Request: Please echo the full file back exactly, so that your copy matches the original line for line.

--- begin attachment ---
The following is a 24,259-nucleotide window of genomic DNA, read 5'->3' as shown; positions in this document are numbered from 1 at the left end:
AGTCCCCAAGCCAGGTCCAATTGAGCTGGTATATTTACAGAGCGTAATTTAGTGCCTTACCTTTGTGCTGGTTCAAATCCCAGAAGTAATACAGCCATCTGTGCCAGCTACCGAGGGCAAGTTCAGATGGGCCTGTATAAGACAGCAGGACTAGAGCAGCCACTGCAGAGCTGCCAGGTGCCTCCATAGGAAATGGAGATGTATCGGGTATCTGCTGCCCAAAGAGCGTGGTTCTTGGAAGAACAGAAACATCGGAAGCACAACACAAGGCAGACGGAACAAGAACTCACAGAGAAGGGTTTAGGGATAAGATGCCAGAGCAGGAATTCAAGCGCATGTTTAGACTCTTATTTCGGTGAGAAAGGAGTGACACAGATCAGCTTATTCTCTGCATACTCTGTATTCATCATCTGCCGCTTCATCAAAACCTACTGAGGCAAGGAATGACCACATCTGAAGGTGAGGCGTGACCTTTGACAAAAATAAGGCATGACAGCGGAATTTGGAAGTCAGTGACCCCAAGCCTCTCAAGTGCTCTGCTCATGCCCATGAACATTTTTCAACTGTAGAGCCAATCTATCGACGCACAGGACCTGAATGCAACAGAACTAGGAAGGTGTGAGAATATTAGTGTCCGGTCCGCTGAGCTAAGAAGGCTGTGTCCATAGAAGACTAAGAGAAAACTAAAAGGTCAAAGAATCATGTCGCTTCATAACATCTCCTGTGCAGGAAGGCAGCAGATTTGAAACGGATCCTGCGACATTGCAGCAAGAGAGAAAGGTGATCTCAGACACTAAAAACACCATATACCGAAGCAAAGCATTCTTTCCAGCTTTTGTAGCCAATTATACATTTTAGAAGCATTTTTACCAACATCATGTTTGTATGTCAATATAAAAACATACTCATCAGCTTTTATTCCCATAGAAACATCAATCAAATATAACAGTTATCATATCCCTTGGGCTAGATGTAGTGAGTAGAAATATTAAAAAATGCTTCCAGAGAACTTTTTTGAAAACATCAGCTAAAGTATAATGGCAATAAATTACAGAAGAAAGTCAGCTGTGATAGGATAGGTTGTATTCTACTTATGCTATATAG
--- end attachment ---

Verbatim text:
The following is a 24,259-nucleotide window of genomic DNA, read 5'->3' as shown; positions in this document are numbered from 1 at the left end:
AGTCCCCAAGCCAGGTCCAATTGAGCTGGTATATTTACAGAGCGTAATTTAGTGCCTTACCTTTGTGCTGGTTCAAATCCCAGAAGTAATACAGCCATCTGTGCCAGCTACCGAGGGCAAGTTCAGATGGGCCTGTATAAGACAGCAGGACTAGAGCAGCCACTGCAGAGCTGCCAGGTGCCTCCATAGGAAATGGAGATGTATCGGGTATCTGCTGCCCAAAGAGCGTGGTTCTTGGAAGAACAGAAACATCGGAAGCACAACACAAGGCAGACGGAACAAGAACTCACAGAGAAGGGTTTAGGGATAAGATGCCAGAGCAGGAATTCAAGCGCATGTTTAGACTCTTATTTCGGTGAGAAAGGAGTGACACAGATCAGCTTATTCTCTGCATACTCTGTATTCATCATCTGCCGCTTCATCAAAACCTACTGAGGCAAGGAATGACCACATCTGAAGGTGAGGCGTGACCTTTGACAAAAATAAGGCATGACAGCGGAATTTGGAAGTCAGTGACCCCAAGCCTCTCAAGTGCTCTGCTCATGCCCATGAACATTTTTCAACTGTAGAGCCAATCTATCGACGCACAGGACCTGAATGCAACAGAACTAGGAAGGTGTGAGAATATTAGTGTCCGGTCCGCTGAGCTAAGAAGGCTGTGTCCATAGAAGACTAAGAGAAAACTAAAAGGTCAAAGAATCATGTCGCTTCATAACATCTCCTGTGCAGGAAGGCAGCAGATTTGAAACGGATCCTGCGACATTGCAGCAAGAGAGAAAGGTGATCTCAGACACTAAAAACACCATATACCGAAGCAAAGCATTCTTTCCAGCTTTTGTAGCCAATTATACATTTTAGAAGCATTTTTACCAACATCATGTTTGTATGTCAATATAAAAACATACTCATCAGCTTTTATTCCCATAGAAACATCAATCAAATATAACAGTTATCATATCCCTTGGGCTAGATGTAGTGAGTAGAAATATTAAAAAATGCTTCCAGAGAACTTTTTTGAAAACATCAGCTAAAGTATAATGGCAATAAATTACAGAAGAAAGTCAGCTGTGATAGGATAGGTTGTATTCTACTTATGCTATATAG